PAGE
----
Steinmetz A (2015) Competition, innovation, and the effect of R&D knowledge. J Econ 115(3):199–230

Tesoriere A (2015) Competing R&D joint ventures in Cournot oligopoly with spillovers. J Econ 115(3):231–256

Thomas CJ (1997) Disincentives for cost-reducing investment. Econ Lett 57(3):359–363

Tishler A, Milstein I (2009) R&D wars and the effects of innovation on the success and survivability of firms in oligopoly markets. Int J Ind Organ 27(4):519–531

Vives X (1984) Duopoly information equilibrium: Cournot and Bertrand. J Econ Theory 34(1):71–94

Vives X (1989) Technological competition, uncertainty, and oligopoly. J Econ Theory 48(2):386–415

Vives X (2002) Private information, strategic behavior, and efficiency in Cournot markets. RAND J Econ 33(3):361–376

## Acknowledgements

We are grateful to Chris Baik, Anne-Christine Barthel, Jerry Carlino, Hsueh-Jen Hsu, Jin-Hyuk Kim, Jong Hwa Lee, Wooyoung Lim, Daehong Min, seminar participants at Korea University and Yeungnam University, two anonymous referees, and the editor-in-chief of the journal, Giacomo Corneo, for their helpful comments and suggestions. We are also grateful to Hyok Jung Kim and Gwihwan Seol for their excellent research assistance. Earlier versions of this paper were presented at the 87th Annual Conference of the Western Economic Association International, San Francisco, CA, July 2012; and the 78th Annual Meeting of the Midwest Economics Association, Evanston, IL, March 2014. Part of this research was conducted while the first author was Visiting Professor at the University of Illinois at Urbana-Champaign.

## Author information

### Affiliations

### Corresponding author

## Additional information

### Publisher's Note

Springer Nature remains neutral with regard to jurisdictional claims in published maps and institutional affiliations.

## Appendices

### Appendix A: Obtaining the Nash equilibrium of the second-stage subgame

From function (4), we have the following system of simultaneous equations:

and

where

and

Using function (1) and Eqs. (A1) and (A4), we obtain

Using function (1) and Eqs. (A2) and (A3), we obtain

Next, solving this pair of simultaneous equations for \({K}_1\) and \({K}_2\), we obtain

and

Finally, substituting these expressions for \({K}^{{N}}_1\) and \({K}^{{N}}_2\) into Eqs. (A1) and (A2), we obtain the Nash equilibrium of the second-stage subgame, reported in (5).

### Appendix B: Proof of Proposition 1

The proof of parts (*ii*) and (*iii*) is immediate from Lemmas 1 and 2, and therefore omitted. The proof of part (*vii*) is immediate from parts (*iv*) and (*vi*), and therefore omitted.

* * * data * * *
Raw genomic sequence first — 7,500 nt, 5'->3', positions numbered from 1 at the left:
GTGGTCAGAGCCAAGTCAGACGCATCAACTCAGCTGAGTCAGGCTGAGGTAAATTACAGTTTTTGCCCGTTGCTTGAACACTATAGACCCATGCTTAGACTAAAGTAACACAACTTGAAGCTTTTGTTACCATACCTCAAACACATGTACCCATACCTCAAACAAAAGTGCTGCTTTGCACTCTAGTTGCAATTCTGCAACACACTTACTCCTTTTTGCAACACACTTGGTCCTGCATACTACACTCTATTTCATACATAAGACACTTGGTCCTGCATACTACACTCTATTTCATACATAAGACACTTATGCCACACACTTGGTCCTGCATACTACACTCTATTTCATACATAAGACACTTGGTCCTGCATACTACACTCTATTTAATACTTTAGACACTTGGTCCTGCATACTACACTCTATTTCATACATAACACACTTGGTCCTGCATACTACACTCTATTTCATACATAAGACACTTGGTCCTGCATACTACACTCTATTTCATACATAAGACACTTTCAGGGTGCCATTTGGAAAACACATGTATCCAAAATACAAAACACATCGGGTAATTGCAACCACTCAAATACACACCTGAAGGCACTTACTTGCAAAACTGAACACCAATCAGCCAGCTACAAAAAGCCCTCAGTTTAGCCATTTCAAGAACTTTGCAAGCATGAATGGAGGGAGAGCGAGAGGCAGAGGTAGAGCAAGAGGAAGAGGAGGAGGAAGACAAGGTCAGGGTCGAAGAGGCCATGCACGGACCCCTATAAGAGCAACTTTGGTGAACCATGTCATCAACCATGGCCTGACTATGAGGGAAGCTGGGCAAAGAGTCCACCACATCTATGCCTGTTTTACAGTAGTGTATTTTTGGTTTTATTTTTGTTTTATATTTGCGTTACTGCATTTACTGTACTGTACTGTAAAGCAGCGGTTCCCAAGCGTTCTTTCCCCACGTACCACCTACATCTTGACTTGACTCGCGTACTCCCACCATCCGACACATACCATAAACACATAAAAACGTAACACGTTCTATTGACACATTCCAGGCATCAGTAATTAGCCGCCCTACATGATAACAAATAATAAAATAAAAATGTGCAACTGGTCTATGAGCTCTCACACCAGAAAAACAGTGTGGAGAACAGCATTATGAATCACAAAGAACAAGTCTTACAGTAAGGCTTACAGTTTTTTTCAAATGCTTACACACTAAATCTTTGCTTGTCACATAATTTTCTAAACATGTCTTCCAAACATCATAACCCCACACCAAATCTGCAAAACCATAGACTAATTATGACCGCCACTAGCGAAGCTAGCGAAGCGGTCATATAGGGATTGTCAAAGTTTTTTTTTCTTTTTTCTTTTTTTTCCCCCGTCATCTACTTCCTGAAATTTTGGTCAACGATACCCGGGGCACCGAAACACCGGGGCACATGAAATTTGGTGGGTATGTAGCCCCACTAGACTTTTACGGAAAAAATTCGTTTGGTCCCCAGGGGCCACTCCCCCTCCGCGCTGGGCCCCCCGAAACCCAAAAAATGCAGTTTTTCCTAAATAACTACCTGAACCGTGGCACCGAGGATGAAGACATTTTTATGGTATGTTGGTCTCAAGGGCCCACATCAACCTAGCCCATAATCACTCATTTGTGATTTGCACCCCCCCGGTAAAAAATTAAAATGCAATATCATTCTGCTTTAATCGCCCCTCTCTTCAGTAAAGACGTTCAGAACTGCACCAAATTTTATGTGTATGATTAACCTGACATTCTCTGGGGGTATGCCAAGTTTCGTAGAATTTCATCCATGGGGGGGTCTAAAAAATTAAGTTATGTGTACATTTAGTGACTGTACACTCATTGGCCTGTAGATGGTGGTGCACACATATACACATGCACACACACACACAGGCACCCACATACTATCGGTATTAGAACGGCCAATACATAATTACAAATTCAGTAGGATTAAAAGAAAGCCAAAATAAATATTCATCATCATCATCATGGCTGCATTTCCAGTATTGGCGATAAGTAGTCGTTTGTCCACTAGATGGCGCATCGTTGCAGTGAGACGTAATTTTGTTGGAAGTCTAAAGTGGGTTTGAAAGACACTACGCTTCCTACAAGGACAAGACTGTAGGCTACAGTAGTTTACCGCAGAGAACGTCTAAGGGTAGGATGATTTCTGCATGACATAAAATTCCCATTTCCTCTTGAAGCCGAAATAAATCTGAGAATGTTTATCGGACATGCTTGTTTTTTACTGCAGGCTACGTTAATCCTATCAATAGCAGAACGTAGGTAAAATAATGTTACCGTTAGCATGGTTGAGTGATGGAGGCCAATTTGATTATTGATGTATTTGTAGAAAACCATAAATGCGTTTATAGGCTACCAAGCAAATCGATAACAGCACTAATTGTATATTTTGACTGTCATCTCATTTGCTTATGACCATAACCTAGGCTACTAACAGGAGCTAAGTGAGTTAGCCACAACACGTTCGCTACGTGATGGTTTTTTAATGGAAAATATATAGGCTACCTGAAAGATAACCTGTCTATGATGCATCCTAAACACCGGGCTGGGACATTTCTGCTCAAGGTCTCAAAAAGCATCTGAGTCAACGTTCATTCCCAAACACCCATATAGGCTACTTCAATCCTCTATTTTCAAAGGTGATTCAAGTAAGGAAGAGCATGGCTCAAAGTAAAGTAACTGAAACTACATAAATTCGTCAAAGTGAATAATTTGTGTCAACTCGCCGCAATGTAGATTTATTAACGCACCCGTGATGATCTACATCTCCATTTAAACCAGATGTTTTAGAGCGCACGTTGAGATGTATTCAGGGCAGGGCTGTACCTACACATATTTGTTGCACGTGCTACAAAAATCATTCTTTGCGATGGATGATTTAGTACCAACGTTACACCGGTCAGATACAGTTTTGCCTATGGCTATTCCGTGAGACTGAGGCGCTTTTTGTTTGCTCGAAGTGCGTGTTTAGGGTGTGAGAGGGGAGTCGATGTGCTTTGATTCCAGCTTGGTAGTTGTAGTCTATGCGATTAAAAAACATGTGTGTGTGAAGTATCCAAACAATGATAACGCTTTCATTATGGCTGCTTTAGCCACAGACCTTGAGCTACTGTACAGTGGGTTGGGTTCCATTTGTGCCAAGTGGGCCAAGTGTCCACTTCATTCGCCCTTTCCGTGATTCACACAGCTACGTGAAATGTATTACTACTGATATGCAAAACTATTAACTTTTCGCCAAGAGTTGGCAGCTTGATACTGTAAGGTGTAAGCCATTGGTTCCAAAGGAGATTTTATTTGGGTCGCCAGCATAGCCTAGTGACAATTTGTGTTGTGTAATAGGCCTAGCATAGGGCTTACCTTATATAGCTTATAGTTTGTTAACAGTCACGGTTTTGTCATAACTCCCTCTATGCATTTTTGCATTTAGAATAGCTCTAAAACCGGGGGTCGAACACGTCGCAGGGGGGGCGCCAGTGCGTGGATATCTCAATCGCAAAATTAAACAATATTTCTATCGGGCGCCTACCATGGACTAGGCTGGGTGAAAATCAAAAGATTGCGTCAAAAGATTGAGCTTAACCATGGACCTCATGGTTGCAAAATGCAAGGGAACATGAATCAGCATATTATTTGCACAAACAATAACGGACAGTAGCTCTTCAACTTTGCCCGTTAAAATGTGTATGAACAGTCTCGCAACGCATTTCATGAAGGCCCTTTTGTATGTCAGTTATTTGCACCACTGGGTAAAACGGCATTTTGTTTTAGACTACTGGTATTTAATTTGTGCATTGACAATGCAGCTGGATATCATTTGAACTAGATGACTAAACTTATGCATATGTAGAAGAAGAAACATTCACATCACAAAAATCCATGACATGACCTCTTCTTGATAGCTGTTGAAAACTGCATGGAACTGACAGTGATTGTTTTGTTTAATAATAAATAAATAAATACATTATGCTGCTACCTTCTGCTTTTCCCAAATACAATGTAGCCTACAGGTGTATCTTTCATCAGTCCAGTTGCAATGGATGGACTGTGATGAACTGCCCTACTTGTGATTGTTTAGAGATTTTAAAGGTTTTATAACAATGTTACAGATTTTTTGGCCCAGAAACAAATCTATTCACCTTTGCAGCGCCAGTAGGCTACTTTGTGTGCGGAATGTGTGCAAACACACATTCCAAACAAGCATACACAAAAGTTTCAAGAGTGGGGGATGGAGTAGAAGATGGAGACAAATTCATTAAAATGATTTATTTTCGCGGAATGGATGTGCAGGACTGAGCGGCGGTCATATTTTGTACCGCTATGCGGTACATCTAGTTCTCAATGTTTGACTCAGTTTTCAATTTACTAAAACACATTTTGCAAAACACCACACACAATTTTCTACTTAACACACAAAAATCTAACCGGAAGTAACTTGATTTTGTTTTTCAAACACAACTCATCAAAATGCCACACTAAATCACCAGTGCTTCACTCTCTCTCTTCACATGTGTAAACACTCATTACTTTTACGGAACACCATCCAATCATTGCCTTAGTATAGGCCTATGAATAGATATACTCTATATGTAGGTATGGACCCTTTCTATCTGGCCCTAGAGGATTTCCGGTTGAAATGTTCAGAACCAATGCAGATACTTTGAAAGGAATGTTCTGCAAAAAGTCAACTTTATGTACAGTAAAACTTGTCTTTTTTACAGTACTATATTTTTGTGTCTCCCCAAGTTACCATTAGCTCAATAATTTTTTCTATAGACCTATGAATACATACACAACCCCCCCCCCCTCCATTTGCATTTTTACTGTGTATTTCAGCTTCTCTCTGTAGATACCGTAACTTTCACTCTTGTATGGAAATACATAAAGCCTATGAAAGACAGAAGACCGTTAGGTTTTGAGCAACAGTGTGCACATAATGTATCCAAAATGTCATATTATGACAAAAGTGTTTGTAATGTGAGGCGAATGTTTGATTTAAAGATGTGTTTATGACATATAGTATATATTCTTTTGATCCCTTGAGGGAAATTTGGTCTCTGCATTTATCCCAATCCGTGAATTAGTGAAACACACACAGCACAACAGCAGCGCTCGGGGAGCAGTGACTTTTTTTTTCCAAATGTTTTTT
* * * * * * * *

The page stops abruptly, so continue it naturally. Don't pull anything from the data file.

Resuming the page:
### B1. Proof of part (*i*)

and

where \(A\equiv \delta k\{8({k}+1\))(\({k}+2){a}-(8{k}^2+16{k}+9){c}_{{M}}\}\), \(B\equiv 18\gamma ({k}+1)^2({k}+2)-\delta ^2k(16{k}^2+\)\(32{k}+9\)), and \(D\equiv 2\gamma ({k}+2)-\delta ^2k\). Using these, it is straightforward to obtain

The numerator of the right-hand side is positive because \(a>{c}_{{M}}\) by assumption, and \(\{12\gamma ({k}+1)^2({k}+2)-6\delta ^2 k\}>12\gamma k({k}+1\))(\({k}+2\)) due to the assumption that \(\gamma \ge 1\), \(k\ge 1\), and \(0<\delta <1\). The denominator of the right-hand side also is positive because \(B>0\) and \(D>0\) due to the assumption that \(\gamma \ge 1\), \(k\ge 1\), and \(0<\delta <1\). Hence, we obtain \({x}^{{*}}>{x}^{{**}}\).

### B2. Proof of part (*iv*)

and

These expressions can be rewritten as

and

Using these, it is tedious but straightforward to obtain

where

The numerator of the right-hand side of expression (B1) is negative because \({x}^{{*}}>{x}^{{**}}>0\), as shown in part (*i*) of Proposition 1, and \(W<0\) due to the assumption that \(0<\delta <1\), \(k\ge 1\), \({c}_{{M}}>0\), and \(\gamma \ge 1\). The denominator of the right-hand side is positive due to the assumption that \(k\ge 1\). Hence, we obtain \({H}_{{i}}({x}^{{*}}_1, {x}^{{*}}_2)<{G}_{{i}}({x}^{{**}}_1, {x}^{{**}}_2\)).

### B3. Proof of part (*v*)

and

Comparing these, we obtain \(E[ {q}_{{i}}^{{*}}({C}_{{i}})]>E[ {q}_{{i}}^{{**}}({C}_{{i}})]\) because \({x}^{{*}}>{x}^{{**}}>0\) as shown in part (*i*) of Proposition 1. Note that both \(E[ {q}_{{i}}^{{*}}({C}_{{i}}\))] and \(E[ {q}_{{i}}^{{**}}({C}_{{i}})]\) are positive because \(a>{c}_{{M}}\) by assumption.

### B4. Proof of part (*vi*)

and

Let \({Z}={K}^2[32{a}^2({k}+1)^2-K\{16a({k}+1\))(\({k}+3)-(5{k}^2+18{k}+21)K\} ]/144({k}+1)^2\), where *K* is a continuous variable with positive values. Then, it is straightforward to obtain \(dZ/dK>0\). This means that the value of *Z* at \({K}={c}_{{M}}-\delta {x}^{{*}}\) is less than the value of *Z* at \({K}={c}_{{M}}-\delta {x}^{{**}}\) because \({c}_{{M}}-\delta {x}^{{*}}<{c}_{{M}}-\delta {x}^{{**}}\). Therefore, we obtain \({CS}^{{*}}<{CS}^{{**}}\).

## Rights and permissions

## About this article

### Cite this article

Baik, K.H., Kim, S. Observable versus unobservable R&D investments in duopolies.
*J Econ* **130, **37–66 (2020). https://doi.org/10.1007/s00712-019-00679-3

Received:

Accepted:

Published:

Issue Date:

### Keywords

- Observable R&D investment
- Unobservable R&D
- Uncertain R&D outcome
- Private information regarding R&D outcomes
- Cost-reducing R&D investment
- Information sharing

### JEL Classification

- D43
- L13
- C72